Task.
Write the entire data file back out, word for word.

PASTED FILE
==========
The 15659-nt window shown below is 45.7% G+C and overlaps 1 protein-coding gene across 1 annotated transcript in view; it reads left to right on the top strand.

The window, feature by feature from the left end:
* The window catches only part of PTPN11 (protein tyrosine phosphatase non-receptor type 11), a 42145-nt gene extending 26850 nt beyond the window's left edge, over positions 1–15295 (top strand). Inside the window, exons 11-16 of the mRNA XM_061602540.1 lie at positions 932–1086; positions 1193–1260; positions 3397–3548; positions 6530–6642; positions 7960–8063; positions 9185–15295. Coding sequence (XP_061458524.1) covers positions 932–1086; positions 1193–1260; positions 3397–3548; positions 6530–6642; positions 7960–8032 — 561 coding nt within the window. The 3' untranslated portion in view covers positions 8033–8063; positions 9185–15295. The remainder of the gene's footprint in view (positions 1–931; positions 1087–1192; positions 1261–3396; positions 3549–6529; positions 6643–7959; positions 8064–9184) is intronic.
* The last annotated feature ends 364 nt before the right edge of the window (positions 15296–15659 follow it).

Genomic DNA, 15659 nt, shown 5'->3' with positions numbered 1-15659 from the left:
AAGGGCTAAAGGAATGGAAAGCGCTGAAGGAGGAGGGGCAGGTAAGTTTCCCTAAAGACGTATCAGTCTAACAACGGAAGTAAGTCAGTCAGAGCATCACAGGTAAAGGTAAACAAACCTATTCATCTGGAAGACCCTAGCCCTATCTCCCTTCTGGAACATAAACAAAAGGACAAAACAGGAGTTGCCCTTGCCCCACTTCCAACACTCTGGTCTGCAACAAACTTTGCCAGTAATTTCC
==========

The 15659-nt window shown below is 45.7% G+C and overlaps 1 protein-coding gene across 1 annotated transcript in view; it reads left to right on the top strand.

The window, feature by feature from the left end:
* The window catches only part of PTPN11 (protein tyrosine phosphatase non-receptor type 11), a 42145-nt gene extending 26850 nt beyond the window's left edge, over positions 1–15295 (top strand). Inside the window, exons 11-16 of the mRNA XM_061602540.1 lie at positions 932–1086; positions 1193–1260; positions 3397–3548; positions 6530–6642; positions 7960–8063; positions 9185–15295. Coding sequence (XP_061458524.1) covers positions 932–1086; positions 1193–1260; positions 3397–3548; positions 6530–6642; positions 7960–8032 — 561 coding nt within the window. The 3' untranslated portion in view covers positions 8033–8063; positions 9185–15295. The remainder of the gene's footprint in view (positions 1–931; positions 1087–1192; positions 1261–3396; positions 3549–6529; positions 6643–7959; positions 8064–9184) is intronic.
* The last annotated feature ends 364 nt before the right edge of the window (positions 15296–15659 follow it).

Genomic DNA, 15659 nt, shown 5'->3' with positions numbered 1-15659 from the left:
AAGGGCTAAAGGAATGGAAAGCGCTGAAGGAGGAGGGGCAGGTAAGTTTCCCTAAAGACGTATCAGTCTAACAACGGAAGTAAGTCAGTCAGAGCATCACAGGTAAAGGTAAACAAACCTATTCATCTGGAAGACCCTAGCCCTATCTCCCTTCTGGAACATAAACAAAAGGACAAAACAGGAGTTGCCCTTGCCCCACTTCCAACACTCTGGTCTGCAACAAACTTTGCCAGTAATTTCC